For young children, there is a real risk of drowning in the home or garden, including neighbours’ gardens. As they get older, the risks are associated more with children exploring and challenging themselves around water. As children grow in confidence they can over-estimate their abilities.
How many children drown or suffer near drowning?
- In 2010, 28 children under 15 drowned in the UK.
- Three of these children were under one, 12 were between one and four, four were between five and nine, and nine were between ten and 14.
- Seven of the under fives drownerd in the bath.
- About 170 children under 15 were taken to hospital after nearly drowning in 2008-09. Near drowning can have long-term consequences such as disability and serious health problems. The longer a child is immersed in water with loss of consciousness and breathing, the more likely that they will suffer these problems.
- This doesn’t include children who die abroad, in hotel or villa pools. Over the last six years, 30 children under 10 have drowned while on holiday abroad. More than half were under four. In many cases, the toddler wandered away from their parents and fell into an unsupervised pool.
How can drowning be prevented?
At home, younger children are most likely to drown in the bath or garden pond. It’s important for parents to understand the risks of babies and young children being left alone, even for a moment. They may get no warning that something is wrong, as babies drown silently in as little as 5 cm of water.
Children under 8 need to be supervised in and around water. They might understand safety instructions but are likely to forget in the heat of the moment. Remember that children don’t cry out for help and wave to be rescued. Instead they disappear under the surface of the water, often unseen.
As children become stronger swimmers, it’s important to educate both them and their parents about water safety. They may still lack the strength and skills to get themselves out of trouble if they find themselves in strong currents or deep water, or discover too late dangerous objects lurking in the water.
CAPT’s resources are tailored to the different stages of a child’s development as well as specific risks so that parents are able to get the information in a way that makes most sense to them. Our fact sheet for parents breaks advice down into three different areas.
- Babies and toddlers
- Older children
- Beach safety
Our leaflets for parents and carers offer a comprehensive advice on the main risk areas for each stage of development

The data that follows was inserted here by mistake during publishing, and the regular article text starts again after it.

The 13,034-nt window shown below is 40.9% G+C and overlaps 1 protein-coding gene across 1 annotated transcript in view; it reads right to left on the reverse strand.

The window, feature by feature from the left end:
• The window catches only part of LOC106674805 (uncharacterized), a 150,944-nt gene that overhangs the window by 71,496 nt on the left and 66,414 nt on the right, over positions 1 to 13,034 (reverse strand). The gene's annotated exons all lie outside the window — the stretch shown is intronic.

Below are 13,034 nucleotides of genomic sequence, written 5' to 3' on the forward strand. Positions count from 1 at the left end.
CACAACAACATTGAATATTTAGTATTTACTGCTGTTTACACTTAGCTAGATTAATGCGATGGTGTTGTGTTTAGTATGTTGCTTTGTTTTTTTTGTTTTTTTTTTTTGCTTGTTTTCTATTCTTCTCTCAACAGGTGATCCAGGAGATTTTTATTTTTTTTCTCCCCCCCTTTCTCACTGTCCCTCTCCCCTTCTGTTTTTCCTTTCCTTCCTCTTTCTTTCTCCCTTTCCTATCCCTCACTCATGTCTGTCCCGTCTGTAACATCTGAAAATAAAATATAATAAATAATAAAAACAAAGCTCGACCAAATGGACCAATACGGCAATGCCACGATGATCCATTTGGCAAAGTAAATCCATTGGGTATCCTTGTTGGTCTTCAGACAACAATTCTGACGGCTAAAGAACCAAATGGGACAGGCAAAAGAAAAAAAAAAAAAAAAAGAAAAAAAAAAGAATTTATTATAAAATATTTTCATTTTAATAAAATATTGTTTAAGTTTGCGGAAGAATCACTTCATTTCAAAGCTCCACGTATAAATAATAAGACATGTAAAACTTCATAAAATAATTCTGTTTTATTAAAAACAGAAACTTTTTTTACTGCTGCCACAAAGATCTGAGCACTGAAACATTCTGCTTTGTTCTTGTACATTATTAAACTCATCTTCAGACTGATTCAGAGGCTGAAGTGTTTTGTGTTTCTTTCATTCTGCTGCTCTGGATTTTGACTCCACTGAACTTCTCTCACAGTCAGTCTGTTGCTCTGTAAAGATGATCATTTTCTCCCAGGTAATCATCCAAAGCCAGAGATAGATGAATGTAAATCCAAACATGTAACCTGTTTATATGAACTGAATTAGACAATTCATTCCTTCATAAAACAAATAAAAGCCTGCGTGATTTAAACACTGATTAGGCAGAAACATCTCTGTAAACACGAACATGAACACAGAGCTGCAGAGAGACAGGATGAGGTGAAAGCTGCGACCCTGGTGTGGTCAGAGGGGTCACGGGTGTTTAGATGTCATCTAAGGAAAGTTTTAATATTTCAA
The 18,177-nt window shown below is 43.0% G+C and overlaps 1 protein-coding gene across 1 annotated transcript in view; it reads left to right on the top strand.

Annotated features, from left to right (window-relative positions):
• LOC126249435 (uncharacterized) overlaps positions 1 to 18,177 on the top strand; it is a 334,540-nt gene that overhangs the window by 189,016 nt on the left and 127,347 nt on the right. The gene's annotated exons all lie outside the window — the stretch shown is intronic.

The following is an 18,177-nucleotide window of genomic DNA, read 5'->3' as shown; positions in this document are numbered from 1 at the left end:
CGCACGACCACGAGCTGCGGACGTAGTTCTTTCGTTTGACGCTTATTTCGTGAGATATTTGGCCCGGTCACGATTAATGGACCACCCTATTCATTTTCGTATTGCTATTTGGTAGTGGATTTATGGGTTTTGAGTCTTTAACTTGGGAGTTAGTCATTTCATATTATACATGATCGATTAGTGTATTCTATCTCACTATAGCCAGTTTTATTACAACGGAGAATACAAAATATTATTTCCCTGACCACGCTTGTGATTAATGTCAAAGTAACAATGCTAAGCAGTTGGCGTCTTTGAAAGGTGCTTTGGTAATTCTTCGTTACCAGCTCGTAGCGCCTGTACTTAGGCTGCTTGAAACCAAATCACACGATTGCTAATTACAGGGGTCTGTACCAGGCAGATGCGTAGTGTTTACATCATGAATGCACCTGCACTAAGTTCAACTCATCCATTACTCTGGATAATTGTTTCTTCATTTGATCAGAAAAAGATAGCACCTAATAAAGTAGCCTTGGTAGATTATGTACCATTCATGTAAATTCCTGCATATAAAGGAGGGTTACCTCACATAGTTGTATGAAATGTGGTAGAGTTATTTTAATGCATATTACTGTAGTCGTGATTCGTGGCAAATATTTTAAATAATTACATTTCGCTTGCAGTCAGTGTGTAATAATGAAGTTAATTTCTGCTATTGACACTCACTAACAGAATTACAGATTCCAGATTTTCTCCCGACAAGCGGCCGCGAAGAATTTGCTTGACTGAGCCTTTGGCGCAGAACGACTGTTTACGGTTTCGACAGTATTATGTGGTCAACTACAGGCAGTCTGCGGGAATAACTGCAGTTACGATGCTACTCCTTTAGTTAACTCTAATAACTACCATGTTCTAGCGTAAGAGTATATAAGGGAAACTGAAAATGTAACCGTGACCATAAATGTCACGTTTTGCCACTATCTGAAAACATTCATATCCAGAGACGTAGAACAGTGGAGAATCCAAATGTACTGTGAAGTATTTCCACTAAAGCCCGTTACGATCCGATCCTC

- Babies: top tips for parents and carers
- Toddlers: top tips for parents and carers
- 5-7s: top tips for parents and carers
- 7-11s top tips for parents and carers
Whether you’re educating parents about the risks to their young child, or trying to get across messages to children about being aware of risks around water, there are lots of simple messages. A few examples of the messages you’ll find in CAPT’s resources are:
- Stay with your baby all the time when they’re in the bath, even if there is an older brother or sister in the bath with them.
- If you have a pond and a young child or baby, they will be safer if you fill it in, fence it off or securely cover it. And make sure your garden is secure, so your child can’t get to the neighbour’s pond.
- Children under 8 years old need to be supervised in and around water. They might understand instructions but are likely to forget if they are having fun or are excited.
- Teach older children to choose safe places to swim, such as public pools and beaches patrolled by lifeguards, rather than canals, gravel pits and rivers.
CAPT’s range of leaflets and booklets will support you in your work with parents and carers by underlining the key safety messages. The leaflets are written with different stages of child development in mind, and are a key support tool when teaching parents about child accident prevention.
This resource is a support tool for practitioners, and is not meant to provide stand-alone safety advice. You can find more detailed advice on preventing accidents in the parents section of the website. If you would like teaching aids for workshops, you can purchase some of our colourful, engaging safety resources in the online shop.
There are other important aspects of accident prevention, such as legislation and the physical, social and financial environment that children and families live in. Find out more about the role of practitioners in preventing childhood injuries and deaths from accidents.
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